Monday, January 30, 2012

Teach a model

Life is complicated and it has been for a long time.  Data come at us in a torrent that is absolutely crushing.  In some ways this is good, the availability of data gives us the raw material for making useful choices.  However, the simple volume of information makes selecting what deserves attention and what doesn't a nearly impossible task.  It is at this stage of managing change that people will get frozen in 'analysis.'  The fact that people get stuck in such a manner is useful to you, however, if you introduce the tool for moving past the jam.  That tool is the model.

Saying you have a model can sound very official but it's actually very basic.  A model is simply a way of making choices about what deserves attention and what it all means.  Everybody works off of models, though very few use consciously constructed models.  As we grow up, go through school, spend time with our friends and receive training at companies we are building ideas about what works and what doesn't.  That is why most situations don't cause us to freeze in the enormous volume of data available to us, we are constantly learning what to ignore.  The trouble comes in when we find ourselves in new situations, as is often the case when trying to change the way an organization functions.  It is when these situations are new and strange not just to you but to those around you when you can find the most advantage.

Monday, January 16, 2012

Fail entitlement

Entitlement is a problem in all levels of our lives.  Have you ever been at a company party and not heard people complain, even though they spent nothing and did no work?  How often does a parent give one child a gift or praise only to have another child get jealous?  Or employees expect a raise (or promotion) simply because they've been at the company for several years?  This impulse is common and each of us feels it as well as fights it in our daily lives.  So what to do about it?

Over on the Harvard Business Review blog, Whitney Johnson suggests that we set boundaries for people and hold them accountable.  She seems to focus on boundaries for children and connects that to an ongoing effect throughout the person's life.  I agree completely that setting boundaries for children is critical and pays dividends for years to come, but I don't think that advice is of much use in most organizations.  On one hand, it is unlikely that a manager or supervisor can always be on hand to set boundaries (or even know what the boundaries should be).  That also just pushes the problem back one step, who sets the bounds for the supervisor?  On the other hand, accountability is often held up as a panacea for all ails, as if making people explain themselves (what usually seems to be meant) is enough of a motivation to inspire compliance.  Essentially, that the person will be embarrassed into appropriate behavior.  Yet embarrassment inspires defensiveness, a state that looks strangely similar to a feeling of entitlement.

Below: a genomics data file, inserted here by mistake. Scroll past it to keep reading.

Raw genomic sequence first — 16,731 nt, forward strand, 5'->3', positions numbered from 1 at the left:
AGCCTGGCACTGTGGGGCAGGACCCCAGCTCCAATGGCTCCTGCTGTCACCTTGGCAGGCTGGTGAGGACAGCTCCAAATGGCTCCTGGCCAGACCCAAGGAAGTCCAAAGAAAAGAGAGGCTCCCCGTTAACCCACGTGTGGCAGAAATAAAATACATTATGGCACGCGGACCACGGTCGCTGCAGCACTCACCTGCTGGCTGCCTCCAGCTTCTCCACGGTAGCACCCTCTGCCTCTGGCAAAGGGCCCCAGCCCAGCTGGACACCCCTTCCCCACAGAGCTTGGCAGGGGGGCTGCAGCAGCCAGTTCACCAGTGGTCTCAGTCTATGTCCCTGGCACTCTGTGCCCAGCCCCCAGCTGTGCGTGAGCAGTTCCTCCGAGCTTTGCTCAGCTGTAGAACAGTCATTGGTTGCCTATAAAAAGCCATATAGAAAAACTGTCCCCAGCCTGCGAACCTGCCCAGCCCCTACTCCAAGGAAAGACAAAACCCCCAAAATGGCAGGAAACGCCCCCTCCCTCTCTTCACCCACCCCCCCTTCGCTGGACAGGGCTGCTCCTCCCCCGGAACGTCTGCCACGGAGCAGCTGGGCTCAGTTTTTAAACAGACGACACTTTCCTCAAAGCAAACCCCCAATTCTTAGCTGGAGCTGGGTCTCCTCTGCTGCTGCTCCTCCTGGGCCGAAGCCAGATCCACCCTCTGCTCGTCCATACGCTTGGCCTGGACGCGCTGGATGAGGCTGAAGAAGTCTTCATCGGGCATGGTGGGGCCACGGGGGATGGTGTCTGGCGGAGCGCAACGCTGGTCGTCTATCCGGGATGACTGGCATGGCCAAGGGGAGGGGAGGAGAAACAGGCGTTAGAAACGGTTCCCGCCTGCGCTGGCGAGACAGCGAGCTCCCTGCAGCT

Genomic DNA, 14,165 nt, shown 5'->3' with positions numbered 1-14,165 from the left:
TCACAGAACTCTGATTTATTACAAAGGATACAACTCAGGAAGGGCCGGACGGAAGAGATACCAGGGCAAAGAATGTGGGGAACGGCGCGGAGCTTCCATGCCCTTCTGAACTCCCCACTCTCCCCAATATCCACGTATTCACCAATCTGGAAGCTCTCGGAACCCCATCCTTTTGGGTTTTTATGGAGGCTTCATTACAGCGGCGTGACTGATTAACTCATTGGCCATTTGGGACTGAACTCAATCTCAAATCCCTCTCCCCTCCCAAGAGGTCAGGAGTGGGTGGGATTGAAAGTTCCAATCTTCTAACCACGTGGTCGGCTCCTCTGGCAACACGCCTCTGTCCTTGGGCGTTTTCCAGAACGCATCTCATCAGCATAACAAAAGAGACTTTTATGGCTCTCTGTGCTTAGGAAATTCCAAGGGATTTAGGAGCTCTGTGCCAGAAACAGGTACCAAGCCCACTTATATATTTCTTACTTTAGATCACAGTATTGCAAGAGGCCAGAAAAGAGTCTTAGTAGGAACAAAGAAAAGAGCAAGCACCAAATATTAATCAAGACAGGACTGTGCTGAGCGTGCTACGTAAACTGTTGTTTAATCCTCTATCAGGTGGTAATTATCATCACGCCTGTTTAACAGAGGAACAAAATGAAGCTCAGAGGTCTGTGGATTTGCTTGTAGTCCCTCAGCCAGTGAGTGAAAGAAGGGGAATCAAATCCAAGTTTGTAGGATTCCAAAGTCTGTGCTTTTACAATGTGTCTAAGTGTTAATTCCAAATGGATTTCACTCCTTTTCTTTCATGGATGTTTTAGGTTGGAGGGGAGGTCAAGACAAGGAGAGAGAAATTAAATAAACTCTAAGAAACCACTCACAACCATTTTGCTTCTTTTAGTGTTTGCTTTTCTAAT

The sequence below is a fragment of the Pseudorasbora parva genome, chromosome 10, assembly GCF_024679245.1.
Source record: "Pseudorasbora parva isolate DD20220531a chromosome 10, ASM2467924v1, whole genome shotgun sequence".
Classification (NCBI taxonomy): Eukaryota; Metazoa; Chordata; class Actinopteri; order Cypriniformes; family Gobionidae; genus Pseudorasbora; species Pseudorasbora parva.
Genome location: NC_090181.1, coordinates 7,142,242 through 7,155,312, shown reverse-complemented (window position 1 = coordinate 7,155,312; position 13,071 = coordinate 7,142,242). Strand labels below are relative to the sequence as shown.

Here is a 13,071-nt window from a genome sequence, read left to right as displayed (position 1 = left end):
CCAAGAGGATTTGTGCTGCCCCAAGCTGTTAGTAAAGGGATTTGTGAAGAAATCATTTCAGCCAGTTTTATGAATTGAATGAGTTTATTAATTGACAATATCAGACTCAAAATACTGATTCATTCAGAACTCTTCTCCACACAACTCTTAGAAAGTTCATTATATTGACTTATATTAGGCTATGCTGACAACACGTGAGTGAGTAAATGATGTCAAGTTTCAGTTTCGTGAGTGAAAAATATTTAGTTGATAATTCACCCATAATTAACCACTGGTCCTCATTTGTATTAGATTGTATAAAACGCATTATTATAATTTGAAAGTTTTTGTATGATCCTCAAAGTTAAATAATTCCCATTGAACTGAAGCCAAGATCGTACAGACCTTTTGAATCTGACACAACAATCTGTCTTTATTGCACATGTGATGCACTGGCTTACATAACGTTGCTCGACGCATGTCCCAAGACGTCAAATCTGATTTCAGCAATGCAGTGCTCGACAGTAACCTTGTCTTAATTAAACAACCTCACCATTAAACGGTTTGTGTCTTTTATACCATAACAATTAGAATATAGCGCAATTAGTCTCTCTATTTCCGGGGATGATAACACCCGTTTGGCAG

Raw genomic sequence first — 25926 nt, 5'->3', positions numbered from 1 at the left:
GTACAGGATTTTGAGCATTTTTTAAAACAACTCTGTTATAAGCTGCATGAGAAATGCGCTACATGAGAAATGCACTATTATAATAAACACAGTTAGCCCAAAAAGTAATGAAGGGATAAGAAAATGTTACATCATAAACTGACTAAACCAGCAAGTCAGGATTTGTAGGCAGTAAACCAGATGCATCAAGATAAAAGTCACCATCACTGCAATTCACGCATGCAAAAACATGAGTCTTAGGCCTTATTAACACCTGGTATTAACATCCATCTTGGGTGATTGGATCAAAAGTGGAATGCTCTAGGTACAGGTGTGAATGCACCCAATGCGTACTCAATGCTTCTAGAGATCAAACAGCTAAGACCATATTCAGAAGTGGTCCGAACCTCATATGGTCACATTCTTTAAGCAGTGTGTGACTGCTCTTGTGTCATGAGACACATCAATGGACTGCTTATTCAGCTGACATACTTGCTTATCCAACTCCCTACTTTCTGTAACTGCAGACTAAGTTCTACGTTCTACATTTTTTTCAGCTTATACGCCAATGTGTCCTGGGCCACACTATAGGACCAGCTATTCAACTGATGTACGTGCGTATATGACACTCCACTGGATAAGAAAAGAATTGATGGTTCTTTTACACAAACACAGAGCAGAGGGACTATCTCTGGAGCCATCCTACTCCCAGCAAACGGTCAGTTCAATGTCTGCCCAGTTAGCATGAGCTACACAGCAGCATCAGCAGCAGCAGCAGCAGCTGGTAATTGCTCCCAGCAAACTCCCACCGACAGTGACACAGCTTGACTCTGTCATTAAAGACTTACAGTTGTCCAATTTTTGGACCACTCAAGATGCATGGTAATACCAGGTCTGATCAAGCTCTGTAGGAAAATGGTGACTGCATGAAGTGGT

Sunday, January 8, 2012

Right about being wrong

One of the key factors to influencing your organizations is knowing what's actually going on in your organizations.  Paul Herbet makes the suggestion to get in the trenches and away from the table.  The trouble is that, of the many barriers we face to knowing the truth, the worst barrier is within our own minds.

It's normal for leaders or people who want to be leaders to get caught up in efforts to define problems, design plans, and assign tasks.  Sometimes they do this well and the ideas percolate through the organization and other times they do it poorly and it all ends at an office door.  There's always the possibility of an error in execution and usually that's what I address here.  Not today.  Today I would like to share a trick of thinking that has worked well for me.  A simple to say but difficult to manage trick.